I get asked this question a lot. Sometimes it comes right after the “Oh, you have to go to school for that?” moment–you know, from someone who thinks a Master’s in library sciences means Basic Shushing 101 and Advanced Glaring Techniques.

Sometimes it comes up when I’m carrying around a couple of Guitar Hero controllers (or my new DDR pads–huzzah!) and I have to explain–again–why one line of my business card reads “Library Gaming Advocate.”

…Or sometimes it comes when I’ve just gotten back from an event with a swag bag that looks more like it came from a gay pride event than an educational conference.

Yes, I returned triumphantly from Sex::Tech 2009, a conference focusing on youth, technology, and sexual health.’  Folks from all over the map in universities, non-profits, health departments and more came to share the exciting work that’s being done where sexual health and technology collide to serve teens. And guess what? Some of that work is happening in libraries.

[For the text accompanying my presentation, please hop on over to Sagittarian Librarian.]

And some other highlights from the conference:

Buckworld – You just have to check out their videos, though the videos pale in comparison to seeing this amazing group perform live. Buckworld fuses hip-hop dance, spoken word and personal stories to weave energetic narratives of relationships, violence, race and life in the Inland Empire.

It’s Your Game – This is an interesting intervention for middle school students out of the University of Texas School of Public Health. (I have an invitation code that’s still valid as of this morning, but I’d rather not publish that publicly–if you want to explore the site yourself, please email me at eagle.mk@gmail.com) Note: while it does include a lot of other really great sexual health information, there’s nothing here about masturbation or queer sexuality. Blame abstinence-only funding, not the fine folks at UTSPH.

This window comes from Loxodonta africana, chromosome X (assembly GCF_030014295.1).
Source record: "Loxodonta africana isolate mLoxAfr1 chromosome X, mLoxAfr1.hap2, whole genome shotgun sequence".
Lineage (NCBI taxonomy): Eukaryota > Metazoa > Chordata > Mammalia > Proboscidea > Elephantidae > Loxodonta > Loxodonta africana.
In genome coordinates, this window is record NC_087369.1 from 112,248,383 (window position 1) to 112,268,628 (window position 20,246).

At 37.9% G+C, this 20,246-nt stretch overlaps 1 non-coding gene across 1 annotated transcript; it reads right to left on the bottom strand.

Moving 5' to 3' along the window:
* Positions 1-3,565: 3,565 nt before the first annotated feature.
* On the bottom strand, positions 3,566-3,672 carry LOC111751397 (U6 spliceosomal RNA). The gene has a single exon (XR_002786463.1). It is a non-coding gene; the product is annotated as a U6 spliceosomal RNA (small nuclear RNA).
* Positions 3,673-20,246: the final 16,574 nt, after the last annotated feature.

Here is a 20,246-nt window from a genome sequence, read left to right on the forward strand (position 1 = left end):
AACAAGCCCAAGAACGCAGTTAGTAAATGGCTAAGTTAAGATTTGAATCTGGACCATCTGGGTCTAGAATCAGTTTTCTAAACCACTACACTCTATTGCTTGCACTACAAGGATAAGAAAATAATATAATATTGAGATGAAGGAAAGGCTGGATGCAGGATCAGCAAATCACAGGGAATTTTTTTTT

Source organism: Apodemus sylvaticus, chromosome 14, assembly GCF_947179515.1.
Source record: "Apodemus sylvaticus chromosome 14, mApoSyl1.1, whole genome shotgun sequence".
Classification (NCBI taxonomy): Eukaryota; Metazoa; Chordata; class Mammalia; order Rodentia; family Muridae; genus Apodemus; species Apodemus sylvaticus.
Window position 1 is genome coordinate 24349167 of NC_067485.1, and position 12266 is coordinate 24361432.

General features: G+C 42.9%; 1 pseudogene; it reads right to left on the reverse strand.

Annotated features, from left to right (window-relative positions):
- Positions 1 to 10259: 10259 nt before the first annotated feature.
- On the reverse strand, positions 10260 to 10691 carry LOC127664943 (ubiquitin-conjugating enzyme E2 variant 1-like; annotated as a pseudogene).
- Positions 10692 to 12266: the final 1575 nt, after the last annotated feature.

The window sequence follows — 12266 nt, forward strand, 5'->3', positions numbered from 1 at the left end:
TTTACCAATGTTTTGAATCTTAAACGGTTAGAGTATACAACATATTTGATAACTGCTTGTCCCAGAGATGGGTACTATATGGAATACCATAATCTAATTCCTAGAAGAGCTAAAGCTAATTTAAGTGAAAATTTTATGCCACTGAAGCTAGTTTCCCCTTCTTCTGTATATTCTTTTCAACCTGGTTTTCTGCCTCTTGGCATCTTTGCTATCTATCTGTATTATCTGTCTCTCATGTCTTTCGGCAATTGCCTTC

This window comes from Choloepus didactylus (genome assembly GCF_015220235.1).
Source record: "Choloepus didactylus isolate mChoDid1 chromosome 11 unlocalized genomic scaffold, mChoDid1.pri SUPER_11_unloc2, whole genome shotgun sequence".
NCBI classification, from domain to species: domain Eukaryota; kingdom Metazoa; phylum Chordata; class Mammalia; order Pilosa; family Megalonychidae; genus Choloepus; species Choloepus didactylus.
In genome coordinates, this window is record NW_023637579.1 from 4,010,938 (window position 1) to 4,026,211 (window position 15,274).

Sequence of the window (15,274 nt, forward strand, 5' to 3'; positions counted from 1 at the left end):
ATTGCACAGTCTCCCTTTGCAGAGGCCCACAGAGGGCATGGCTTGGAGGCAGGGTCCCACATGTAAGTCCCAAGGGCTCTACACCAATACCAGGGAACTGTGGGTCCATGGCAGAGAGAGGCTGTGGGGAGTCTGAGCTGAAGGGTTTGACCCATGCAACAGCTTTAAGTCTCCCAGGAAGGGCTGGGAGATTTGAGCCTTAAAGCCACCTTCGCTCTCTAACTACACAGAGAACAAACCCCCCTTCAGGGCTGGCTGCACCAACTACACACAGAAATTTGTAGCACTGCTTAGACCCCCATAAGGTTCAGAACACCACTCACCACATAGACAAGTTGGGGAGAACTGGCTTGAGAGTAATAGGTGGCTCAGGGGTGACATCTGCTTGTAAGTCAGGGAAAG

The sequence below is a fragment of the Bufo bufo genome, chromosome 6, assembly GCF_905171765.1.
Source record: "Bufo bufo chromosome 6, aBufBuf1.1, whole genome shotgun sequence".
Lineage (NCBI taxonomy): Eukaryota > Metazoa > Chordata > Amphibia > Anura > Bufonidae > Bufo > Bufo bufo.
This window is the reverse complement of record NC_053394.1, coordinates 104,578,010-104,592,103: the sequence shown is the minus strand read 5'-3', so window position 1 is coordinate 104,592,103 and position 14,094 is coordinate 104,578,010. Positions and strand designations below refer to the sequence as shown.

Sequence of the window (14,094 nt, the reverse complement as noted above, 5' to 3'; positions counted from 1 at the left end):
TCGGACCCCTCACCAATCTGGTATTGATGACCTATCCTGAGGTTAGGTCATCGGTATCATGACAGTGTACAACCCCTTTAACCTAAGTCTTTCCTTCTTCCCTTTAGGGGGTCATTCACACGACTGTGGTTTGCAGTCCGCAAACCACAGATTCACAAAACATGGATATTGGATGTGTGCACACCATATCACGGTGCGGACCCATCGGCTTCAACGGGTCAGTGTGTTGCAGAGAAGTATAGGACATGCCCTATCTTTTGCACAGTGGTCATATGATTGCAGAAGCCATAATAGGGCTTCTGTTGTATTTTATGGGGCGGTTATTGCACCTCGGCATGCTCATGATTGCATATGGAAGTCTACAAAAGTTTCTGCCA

Sex, Etc. Sex education for teens, by teens. A lot of libraries already link here for sexual health resources, but there’s so much more here in terms of teen advocacy and social networking.

Still not convinced this has anything to do with libraries? Check out some of these other presentation titles from Sex::Tech:

Do Teen Sexuality + Adult Anxiety + Digital Technology = Public Trouble?
Finding Youth in Their Space: Using Social Networking Sites to Connect Youth to Sexual Health Services
Media Portrayals of Online Youth: What They Are and What You Can Do about It

Gosh, some of this sounds awfully familiar…

About mk Eagle

I'm the librarian at Holliston High School, a bit west of Boston. In my spare time I advise my school's yearbook and Gay Straight Alliance, write about food, and root for the Red Sox.

2 Thoughts on “What Does That Have to Do With Libraries?

  1. Sex Etc. is a fabulous resource- it’s great reading material for teens and their parents with an authentic voice. I always have it out on the coffee table in my teen zone, although it is one of the things we’re most likely to get a complaint about. It provides great balanced information- I’ve even given it to kids when they’re doing sexuality related debate work for school.

  2. I LOVE Sex, Etc.! I should’ve mentioned that they were one of the groups I shared time with in my presentation slot. If it hadn’t been for them I wouldn’t have known anything about the profile creation options there, which allow teens to weigh in on the issues they’d like to see covered, tell their own stories–and possibly have their profiles featured on the homepage.

Post Navigation